I told you…

I always wonder why a ventilator run always takes for ever. I now present the story of how a simply transport can go horribly wrong.

Medic 23 dispatched to St. Respiratory Hospital for a patient transport to County General across the river. Our information stated that the patient was a male with IV medications thus requiring a paramedic. We went to the CCU and immediatly the nurse started talking to us, not so nicely. I couldn’t hear what he was saying from the back of the nurse station so I walked closer as my partner went to check out our patient. The nurse was trying to tell me that the patient would not fit on our stretcher. My partner agreed from downthe hall. The patient was also on a ventilator and cardiac monitor (useful information that SHOULD have been provided to us on dispatch).

My partner called for a bariatric truck, the nurse offered us some soda to drink and the waiting game began. We left our equipment on the CCU and went down to move our ambulance. I noticed the puddle of oil that leaked from the engine (see photo below). Our ambulance leaks about 1 quart ever 3 days.

We like to keep the truck idling during cold and hot months. The air bag warning light flicked on, as did the seat belt light. We decided to just turn the truck off since it had already been 30 minutes since we asked for the bariatric truck. 20 minutes later our charriot arrived. I tried to start our ambulance to no avail. The battery was working fine, the starter never tried to turn over. We are now 1 hour into this run and it’s going to hell quick.

I devise a plan. I will transport the patient in the bariatric truck, leave one member of that crew with my truck, take my partner with me and have the fourth guy drive. Dispatch was notified of my plan (which included returning to jump my ambulance after the transport) and we moved forward.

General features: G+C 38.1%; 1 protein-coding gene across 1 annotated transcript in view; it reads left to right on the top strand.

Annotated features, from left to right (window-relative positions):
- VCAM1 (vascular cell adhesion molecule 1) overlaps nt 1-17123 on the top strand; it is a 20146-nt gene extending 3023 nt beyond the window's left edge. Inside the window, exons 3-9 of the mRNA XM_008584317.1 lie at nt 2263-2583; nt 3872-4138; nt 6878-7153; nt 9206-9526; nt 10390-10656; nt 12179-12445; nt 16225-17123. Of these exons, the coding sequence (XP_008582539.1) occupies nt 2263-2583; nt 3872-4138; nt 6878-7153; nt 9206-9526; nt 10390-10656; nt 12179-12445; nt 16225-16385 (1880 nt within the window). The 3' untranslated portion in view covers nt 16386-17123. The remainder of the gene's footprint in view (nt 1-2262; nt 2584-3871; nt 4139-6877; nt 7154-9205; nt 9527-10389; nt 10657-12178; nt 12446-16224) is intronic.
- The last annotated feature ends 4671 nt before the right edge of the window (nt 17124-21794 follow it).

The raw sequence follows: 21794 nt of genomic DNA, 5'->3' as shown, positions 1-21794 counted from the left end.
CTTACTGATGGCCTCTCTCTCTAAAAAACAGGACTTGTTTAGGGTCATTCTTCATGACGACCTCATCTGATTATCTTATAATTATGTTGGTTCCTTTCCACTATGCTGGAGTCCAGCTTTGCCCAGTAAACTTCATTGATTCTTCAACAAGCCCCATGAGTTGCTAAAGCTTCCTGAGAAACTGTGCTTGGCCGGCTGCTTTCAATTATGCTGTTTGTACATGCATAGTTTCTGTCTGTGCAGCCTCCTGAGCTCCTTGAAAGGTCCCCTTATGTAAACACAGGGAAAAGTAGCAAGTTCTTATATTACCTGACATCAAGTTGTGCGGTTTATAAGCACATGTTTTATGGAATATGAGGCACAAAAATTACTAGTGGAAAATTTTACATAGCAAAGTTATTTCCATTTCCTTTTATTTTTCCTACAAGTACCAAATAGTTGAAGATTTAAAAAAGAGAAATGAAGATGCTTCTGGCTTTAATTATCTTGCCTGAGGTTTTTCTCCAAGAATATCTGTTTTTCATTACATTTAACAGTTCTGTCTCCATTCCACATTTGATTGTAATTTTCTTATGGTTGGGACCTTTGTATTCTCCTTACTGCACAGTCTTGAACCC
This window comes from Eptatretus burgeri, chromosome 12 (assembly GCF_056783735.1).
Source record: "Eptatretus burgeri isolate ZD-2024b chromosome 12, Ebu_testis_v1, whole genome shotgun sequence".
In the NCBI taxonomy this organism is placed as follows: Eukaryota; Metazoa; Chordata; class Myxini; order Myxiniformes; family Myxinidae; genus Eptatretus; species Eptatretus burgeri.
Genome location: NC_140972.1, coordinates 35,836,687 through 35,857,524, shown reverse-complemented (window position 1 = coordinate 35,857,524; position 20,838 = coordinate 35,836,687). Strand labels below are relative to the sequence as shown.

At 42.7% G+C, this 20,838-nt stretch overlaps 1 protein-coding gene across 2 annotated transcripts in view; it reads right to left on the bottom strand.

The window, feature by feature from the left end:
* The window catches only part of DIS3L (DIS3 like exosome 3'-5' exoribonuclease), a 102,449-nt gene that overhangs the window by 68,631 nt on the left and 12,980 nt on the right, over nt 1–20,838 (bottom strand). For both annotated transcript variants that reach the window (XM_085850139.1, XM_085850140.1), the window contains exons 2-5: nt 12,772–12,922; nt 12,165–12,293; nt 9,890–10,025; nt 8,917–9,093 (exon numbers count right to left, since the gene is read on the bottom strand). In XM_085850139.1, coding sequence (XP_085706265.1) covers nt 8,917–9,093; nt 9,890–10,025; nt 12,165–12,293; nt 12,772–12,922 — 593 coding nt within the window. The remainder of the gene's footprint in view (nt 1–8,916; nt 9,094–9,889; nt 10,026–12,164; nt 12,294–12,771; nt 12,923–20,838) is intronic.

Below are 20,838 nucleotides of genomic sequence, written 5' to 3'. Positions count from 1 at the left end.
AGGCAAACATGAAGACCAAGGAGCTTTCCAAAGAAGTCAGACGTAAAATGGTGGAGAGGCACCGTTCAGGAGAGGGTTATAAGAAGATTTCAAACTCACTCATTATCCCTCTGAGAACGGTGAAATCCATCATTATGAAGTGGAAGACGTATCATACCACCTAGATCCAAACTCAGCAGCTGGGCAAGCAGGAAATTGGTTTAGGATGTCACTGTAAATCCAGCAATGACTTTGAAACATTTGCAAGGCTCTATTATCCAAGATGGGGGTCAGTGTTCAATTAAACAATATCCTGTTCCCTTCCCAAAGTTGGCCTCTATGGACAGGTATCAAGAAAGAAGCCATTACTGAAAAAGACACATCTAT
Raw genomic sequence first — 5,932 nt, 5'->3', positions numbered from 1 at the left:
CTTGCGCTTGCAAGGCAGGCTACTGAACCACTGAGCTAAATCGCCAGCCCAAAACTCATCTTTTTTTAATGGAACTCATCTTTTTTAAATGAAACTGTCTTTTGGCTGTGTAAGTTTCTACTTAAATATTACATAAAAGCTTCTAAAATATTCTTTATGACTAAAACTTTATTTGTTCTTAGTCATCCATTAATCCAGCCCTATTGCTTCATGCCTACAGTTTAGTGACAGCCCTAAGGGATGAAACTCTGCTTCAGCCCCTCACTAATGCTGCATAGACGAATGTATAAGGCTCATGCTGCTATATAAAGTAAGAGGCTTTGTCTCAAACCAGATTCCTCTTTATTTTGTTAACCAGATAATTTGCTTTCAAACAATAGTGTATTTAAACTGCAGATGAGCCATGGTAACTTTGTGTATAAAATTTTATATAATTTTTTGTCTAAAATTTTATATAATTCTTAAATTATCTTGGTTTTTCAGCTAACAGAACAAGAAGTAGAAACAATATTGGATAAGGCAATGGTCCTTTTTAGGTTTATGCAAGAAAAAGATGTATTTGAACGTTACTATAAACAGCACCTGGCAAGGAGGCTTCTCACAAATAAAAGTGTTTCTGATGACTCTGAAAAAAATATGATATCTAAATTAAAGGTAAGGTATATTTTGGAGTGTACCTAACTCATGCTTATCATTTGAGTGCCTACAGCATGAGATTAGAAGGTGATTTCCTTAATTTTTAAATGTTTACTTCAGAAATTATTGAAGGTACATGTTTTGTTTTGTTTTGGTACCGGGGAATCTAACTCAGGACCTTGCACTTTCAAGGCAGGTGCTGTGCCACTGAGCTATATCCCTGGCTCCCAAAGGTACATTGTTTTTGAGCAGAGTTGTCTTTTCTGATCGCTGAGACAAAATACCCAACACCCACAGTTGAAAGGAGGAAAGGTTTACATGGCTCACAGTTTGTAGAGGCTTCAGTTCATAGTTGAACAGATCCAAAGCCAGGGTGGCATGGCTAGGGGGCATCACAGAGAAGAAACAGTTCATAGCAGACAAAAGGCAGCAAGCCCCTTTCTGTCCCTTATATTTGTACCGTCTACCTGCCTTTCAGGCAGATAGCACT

The nurses disconnected all IV drips, took the patient off the cardiac monitor as we dressed in our BSI for MRSA of “everywhere” (per hospital nurses) including sputum. We moved the patiet to our stretcher. We decided to swich to our vent after the move. I set my ventilator as dictated by the nurse. The respiratory therapist told me she changed a few settings. I reset to the RT recomendation. We switched vent tubing (called circut). The patient had a SpO2 of 94% on their vent (FiO2 80% Peep 5). He was now down to 88%. I increased FiO2 to 100%. No change. The RT reviewed my settings on my vent and concurred that it was all ok. The patient could nod his head (and he had and ET rather than trach). I asked if he was doing ok, he nodded yes. Our protocols say we have to wait 10 minutes before transporting a vent patient to see if they are acclimated to our vent. I waited 5. Patient says he is ok and I’m hitting the road. Double check my lifepak 12, vent and we roll out.

My partner (who is testing for his medic license) will ride in back with me. He did all his ride time with F&B and has more expirence with these vents than I so I will use him if I need help. New EMT, our driver, does not know how to get to County General across the river. Luckily my partner does and will guide new boy to our destination.

Arrival at destination. Enter through the ER (ask ER RNs for directions to their ICU) and find the elevators. Upstairs the ICU is expecting us, and we are greeted by a grumpy skinny Santa clause looking RN. The floor tech brings a slide board, St. Nick rales on how roller boards are better. Respiratory is not here yet, I suggest that we leave the patient on my vent until they get one. St. Nick says he’ll just bag the patient with a BVM until RTs get there. So we move the patient over to the hospital bed, they promptly remove my vent and commence bagging the patient. I’m tired and just want to leave. I ignore the snarky remarks from St. Nick and finish paperwork. Respiratory arrives and connect their vent, his sats go back to low 90s.

In the end St. Nick was nicer after the moving process. I tried anything I could think of to increase the patients SpO2 but nothing worked. The patient was in no distress and I kept a close eye on him. Three hours later we return to my ambulance, jump it and promptly return to the station for a new truck.

This is why vent runs take so long.

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About Joel

I am a paramedic, firefighter and I work for an organ procurement organization. All stories related to work have been altered to HIPPA standards and for the protection of those involved. The personal stories are different. Photography, flying, aviation, hiking, camping, travel, geocaching, amateur radio are a few of my hobbies.
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